The newest film to join Netflix’s ever-growing library is the Ryan Murphy-produced “The Boys in the Band.” This is the second film adaptation of the 1968 play, the last being made in 1970. The film surrounds a group of gay friends who are all reunited with one another to celebrate one of their birthdays.
One great thing about this film is that it boasts an all-gay cast. Now it isn’t necessarily a problem for a non-gay actor to play a gay character, but for a film that surrounds issues pertaining to sexuality to such a high degree like this, it adds authenticity to the performances.
Overall, the cast is pretty solid in this film. I don’t think any of these performances will garner much awards buzz, but a few of them stand out, particularly Zachary Quinto’s. The main strength of the film is probably the chemistry of the cast. The whole cast was part of the 2018 play revival on Broadway, so this is not their first time performing as the characters. That really showed through in the picture, as the actors had fantastic chemistry with one another in group conversations.
All that being said, most of this movie’s problems are due to the fact that it is an adaption of a play. The truth is, a play is not a movie and a movie isn’t a play. The story structure of a play cannot be simply copied and pasted into a screenplay. There are many key differences between a play and a film and many of the movie’s struggles are due to how they try and fill those gaps.
For one, the film tries overly hard at times to be cinematic. In a play, you can’t change the setting or create a flashback midway through a scene without doing some crazy set change. That’s why many plays are set in singular rooms or areas. You can really notice that fact through this film. Now, it’s not a problem that the movie takes place in a singular setting because Quentin Tarantino’s “The Hateful Eight” did that as well, and it is a great movie. The issue is that they didn’t fully invest in that concept and tried overly hard to avoid staying in that one room. The movie puts in these voice-over cinematic flashbacks that are dramatically different, visually-speaking, from the rest of the film. However, these moments are key to much of the character development, thus creating sort of disparate sequences when we’re supposed to be gaining more understanding. I wish that the filmmakers trusted the actors a bit more in these circumstances and just let them tell the stories without the accompanying flashback visuals. In doing so, these would have been much more effective character-building moments and could have let the actors shine a bit more.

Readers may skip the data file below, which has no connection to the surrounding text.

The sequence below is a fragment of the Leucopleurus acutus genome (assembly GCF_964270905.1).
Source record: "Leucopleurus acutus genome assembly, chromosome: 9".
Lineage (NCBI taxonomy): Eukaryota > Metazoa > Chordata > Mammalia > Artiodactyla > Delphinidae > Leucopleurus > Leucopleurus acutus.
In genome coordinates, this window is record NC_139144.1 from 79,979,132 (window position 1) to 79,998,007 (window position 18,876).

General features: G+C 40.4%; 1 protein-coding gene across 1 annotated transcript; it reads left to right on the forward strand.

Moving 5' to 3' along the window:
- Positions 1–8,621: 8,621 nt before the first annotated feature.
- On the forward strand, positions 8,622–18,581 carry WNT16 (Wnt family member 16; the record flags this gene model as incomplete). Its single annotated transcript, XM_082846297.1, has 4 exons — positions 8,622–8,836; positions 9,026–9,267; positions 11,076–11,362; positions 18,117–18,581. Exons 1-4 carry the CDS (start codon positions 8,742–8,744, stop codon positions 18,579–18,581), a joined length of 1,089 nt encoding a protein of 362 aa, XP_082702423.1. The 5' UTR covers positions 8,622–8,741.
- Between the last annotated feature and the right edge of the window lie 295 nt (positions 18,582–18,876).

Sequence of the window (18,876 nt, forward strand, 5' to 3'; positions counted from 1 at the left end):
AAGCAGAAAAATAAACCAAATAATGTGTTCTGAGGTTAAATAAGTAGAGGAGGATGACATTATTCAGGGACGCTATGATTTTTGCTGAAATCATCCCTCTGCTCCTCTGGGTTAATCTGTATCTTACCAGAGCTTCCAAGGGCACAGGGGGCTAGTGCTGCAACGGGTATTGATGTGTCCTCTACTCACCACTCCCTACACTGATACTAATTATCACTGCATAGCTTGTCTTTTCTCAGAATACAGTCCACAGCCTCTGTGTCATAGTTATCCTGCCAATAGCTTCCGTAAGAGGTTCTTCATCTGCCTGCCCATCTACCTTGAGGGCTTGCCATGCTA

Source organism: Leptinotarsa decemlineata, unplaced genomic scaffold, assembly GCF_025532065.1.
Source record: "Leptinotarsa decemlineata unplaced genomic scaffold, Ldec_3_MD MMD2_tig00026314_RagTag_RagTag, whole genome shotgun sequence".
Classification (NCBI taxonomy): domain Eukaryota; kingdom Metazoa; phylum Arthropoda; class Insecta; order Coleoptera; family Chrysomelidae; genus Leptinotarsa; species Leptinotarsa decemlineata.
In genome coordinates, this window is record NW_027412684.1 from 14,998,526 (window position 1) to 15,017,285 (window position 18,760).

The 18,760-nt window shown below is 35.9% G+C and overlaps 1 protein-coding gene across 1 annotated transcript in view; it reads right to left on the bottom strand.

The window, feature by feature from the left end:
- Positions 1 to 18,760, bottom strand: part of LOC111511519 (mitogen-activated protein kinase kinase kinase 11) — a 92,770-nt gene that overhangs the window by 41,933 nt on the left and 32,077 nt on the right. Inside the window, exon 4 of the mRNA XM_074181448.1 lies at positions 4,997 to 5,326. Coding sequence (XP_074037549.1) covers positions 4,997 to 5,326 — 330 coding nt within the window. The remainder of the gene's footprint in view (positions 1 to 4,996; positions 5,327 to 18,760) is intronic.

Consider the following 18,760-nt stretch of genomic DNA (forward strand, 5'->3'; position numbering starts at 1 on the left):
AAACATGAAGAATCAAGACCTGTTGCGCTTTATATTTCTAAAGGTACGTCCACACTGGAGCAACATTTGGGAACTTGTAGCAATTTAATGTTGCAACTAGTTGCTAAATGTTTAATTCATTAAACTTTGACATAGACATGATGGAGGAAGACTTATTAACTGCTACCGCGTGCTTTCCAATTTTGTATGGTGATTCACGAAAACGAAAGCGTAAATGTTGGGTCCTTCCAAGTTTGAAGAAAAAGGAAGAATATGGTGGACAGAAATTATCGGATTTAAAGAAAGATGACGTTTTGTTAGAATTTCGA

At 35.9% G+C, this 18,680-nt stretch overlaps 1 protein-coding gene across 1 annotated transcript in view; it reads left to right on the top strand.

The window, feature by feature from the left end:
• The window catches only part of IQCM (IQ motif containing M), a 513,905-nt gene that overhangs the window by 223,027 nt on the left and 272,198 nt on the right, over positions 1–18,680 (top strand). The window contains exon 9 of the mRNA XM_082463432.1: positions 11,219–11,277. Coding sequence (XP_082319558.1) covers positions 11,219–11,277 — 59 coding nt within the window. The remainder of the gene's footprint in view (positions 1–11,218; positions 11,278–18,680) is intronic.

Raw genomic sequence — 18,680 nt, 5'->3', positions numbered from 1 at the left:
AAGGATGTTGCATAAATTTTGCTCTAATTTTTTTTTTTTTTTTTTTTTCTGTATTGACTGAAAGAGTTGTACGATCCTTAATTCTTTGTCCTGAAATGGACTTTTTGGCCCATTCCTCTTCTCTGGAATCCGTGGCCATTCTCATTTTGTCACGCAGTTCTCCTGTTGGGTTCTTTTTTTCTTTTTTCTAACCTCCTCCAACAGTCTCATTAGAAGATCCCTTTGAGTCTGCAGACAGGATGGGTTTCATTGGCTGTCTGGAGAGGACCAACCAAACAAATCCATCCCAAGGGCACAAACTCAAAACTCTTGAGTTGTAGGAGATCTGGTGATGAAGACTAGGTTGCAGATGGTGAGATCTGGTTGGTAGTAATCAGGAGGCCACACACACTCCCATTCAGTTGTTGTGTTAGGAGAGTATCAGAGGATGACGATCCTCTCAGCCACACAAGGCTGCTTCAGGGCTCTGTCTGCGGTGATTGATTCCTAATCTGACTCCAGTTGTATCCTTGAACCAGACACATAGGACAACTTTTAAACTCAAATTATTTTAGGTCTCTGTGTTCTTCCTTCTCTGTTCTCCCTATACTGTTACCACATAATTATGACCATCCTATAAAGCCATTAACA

Another flaw in the film is the plot. As stated before, translating a play to a film is a difficult process. The structure of this story is much better suited for the stage rather than the silver-screen. It’s not a three-act structure, probably more of a five act or maybe even a seven-point structure. The three-act structure is so integral to modern movie storytelling that seeing a film without one can be a bit disconnecting for an audience, and that may be a bit of a problem for this film. However, the bigger problem for it is it’s use of a plot device for almost the whole second half of the film. The first half has exposition and sets up the many characters, while the second half just gets repetitive. The same plot device is used over and over again, not particularly cleverly, artificially creating confrontation between the characters. I wish the writers got a little more creative with developing the conflict in the story. The main twist of the story also was quite predictable. I think many viewers will figure it out well before it occurs in the film.
In conclusion, while the film has a good cast with fantastic chemistry and good set design with decent visuals, it fails in a few aspects, mostly pertaining to how it was translated to the silver screen. Thus, it fails to earn a recommendation.